Leaving Florida after a lovely two weeks was even more difficult than usual as the reality of what I had to face after we got back became more and more stark. I had a week and a half to prepare, then I went into hospital on Sunday 25th September ready for my surgery the following day.

I’m leaving out the details about the surgery… I’d never had major surgery before and hadn’t even had a general anaesthetic since I was 6 years old so I had no idea what to expect before or after the operation. Let’s just say I never want to have an operation again!

It’s now been four weeks since my operation and I’m feeling much stronger physically. As I revealed at the beginning of this post, I’m hugely thankful to report that all the cancer has been removed and I won’t need any further treatment as the chances of re-occurrence are very low. However, it goes without saying that the psychological scars will take much longer to heal and will have a long-lasting impact due to the life-changing nature of the surgery. .

I’ve religiously gone for my smear tests since I became eligible when I was 21 and always make my appointment as soon as I get the calling letter. My smear tests when I was 21, 24 and 27 were normal, and my most recent smear test took place exactly three years after the last one. However, this still happened to me. I sometimes feel angry that I’m in this position in spite of research proving that testing every three years will prevent the development of cervical cancer in the vast majority of cases… why did I have to be one of the rare ones? However, instead of being angry, I’m trying to focus my energy into being grateful that I went for my smear test when I did.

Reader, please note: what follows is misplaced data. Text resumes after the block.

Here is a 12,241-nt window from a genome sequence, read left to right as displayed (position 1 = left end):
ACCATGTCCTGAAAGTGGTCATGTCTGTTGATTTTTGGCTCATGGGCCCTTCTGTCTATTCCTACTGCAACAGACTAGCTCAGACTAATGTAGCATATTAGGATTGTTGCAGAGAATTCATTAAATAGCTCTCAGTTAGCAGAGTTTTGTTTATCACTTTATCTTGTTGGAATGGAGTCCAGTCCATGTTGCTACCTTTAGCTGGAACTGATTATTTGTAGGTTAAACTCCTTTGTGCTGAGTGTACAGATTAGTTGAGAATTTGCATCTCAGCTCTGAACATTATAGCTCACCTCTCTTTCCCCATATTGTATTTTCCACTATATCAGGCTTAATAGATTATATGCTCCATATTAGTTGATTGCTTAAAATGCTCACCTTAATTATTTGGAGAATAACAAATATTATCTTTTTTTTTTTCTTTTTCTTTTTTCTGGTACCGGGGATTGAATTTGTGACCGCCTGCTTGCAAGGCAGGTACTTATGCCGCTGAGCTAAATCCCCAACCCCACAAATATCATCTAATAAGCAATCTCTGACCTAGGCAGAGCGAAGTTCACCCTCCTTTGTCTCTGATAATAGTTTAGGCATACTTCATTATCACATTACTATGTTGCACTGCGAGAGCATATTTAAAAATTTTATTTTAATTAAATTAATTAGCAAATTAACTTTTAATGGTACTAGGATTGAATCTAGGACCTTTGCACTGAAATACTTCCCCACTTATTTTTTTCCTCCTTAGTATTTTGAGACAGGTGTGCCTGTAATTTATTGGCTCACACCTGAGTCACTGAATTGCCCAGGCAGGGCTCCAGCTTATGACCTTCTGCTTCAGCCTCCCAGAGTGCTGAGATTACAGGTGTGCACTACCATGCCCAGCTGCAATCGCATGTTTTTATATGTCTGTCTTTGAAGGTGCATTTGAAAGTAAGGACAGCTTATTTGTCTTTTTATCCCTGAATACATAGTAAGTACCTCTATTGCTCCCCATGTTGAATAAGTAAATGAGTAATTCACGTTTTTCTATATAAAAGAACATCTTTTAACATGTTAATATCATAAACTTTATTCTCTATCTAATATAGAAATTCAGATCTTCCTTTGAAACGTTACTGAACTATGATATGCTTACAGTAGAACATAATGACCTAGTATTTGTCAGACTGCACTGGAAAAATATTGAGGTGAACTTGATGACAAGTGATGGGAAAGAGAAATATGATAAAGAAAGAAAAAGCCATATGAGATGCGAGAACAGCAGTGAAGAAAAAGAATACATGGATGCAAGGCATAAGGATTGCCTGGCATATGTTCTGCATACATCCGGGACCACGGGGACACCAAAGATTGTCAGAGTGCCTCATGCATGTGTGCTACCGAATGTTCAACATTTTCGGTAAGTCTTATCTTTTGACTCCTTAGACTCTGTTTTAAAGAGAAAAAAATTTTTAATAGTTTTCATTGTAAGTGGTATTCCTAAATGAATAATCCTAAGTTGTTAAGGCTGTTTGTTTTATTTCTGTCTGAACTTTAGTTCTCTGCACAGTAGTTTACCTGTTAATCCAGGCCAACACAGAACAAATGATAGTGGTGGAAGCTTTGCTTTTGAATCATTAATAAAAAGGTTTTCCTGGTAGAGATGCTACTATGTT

Please, please, PLEASE, if you’ve been putting it off or have been ‘too busy’, please go for your smear test. I don’t even want to think about what would have happened to me if I’d let mine slip for a few months, let alone a few years.

Also, if you have any suspicious symptoms which you’re worried about, I strongly urge you to go to your doctor and insist that they take you seriously. I had a symptom four years ago which was a warning sign for cervical cancer and my GP at the time was completely disinterested and dismissive. I had to fight, fight and fight some more for further tests, but my GP was adamant that I couldn’t have a smear test because I wasn’t due one. My consultant has assured me that this symptom was unrelated to my diagnosis as I had a normal smear test a year later and the symptom eventually subsided, but that GP should still have listened to my concerns and referred me to the experts. If you’re worried, don’t take no for an answer. You know your own body, and your health is the most precious thing in the world.

I’ve left a lot out of this blog post because this has undoubtedly been the most difficult, frightening and heartbreaking three months of my life, with more distressing times to come. I don’t feel able to talk about it all yet, privately let alone publicly, and perhaps I never will. However, I hope this post will be of some help to others in a similar situation and will also help to raise awareness about the importance of cervical screening (and any other screening you might be eligible for). Smear tests might not be the most pleasant thing in the world, but I can assure you that they’re more pleasant than a cancer diagnosis and everything that goes with it.

I can safely say, without a doubt, that my smear test saved my life.


P.S. Thank you to all those people who have supported me during the last three months - I can't thank you all enough.